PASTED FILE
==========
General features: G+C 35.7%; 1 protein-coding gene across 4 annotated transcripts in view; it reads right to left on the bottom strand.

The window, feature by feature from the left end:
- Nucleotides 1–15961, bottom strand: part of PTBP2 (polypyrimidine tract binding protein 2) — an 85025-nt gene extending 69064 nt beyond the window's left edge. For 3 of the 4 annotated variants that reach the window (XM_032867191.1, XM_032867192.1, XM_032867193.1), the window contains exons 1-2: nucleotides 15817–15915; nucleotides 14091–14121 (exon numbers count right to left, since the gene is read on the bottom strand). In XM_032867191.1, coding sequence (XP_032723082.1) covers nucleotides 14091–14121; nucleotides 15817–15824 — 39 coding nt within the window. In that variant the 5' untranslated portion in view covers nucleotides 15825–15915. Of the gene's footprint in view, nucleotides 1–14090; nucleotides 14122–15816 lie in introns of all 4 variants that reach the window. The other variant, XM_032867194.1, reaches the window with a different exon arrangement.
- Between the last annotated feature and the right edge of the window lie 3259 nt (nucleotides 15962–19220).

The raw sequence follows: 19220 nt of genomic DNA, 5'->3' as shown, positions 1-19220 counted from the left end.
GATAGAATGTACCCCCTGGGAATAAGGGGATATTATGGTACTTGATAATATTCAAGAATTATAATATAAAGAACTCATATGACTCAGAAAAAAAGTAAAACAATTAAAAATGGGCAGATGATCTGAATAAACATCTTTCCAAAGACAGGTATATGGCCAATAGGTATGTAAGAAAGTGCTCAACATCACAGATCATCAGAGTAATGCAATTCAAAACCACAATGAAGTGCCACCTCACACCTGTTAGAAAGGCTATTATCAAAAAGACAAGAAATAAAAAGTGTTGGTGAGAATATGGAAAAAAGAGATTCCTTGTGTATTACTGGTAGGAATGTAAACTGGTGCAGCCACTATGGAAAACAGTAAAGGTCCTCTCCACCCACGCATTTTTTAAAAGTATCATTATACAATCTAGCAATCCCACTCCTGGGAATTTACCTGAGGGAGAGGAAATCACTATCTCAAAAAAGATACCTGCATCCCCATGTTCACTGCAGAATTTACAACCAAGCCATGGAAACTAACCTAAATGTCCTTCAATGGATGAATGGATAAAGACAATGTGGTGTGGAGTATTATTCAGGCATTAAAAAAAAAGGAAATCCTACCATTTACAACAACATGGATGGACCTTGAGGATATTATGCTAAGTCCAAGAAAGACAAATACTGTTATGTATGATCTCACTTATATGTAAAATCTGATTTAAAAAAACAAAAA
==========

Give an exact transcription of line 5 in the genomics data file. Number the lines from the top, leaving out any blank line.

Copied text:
The raw sequence follows: 19220 nt of genomic DNA, 5'->3' as shown, positions 1-19220 counted from the left end.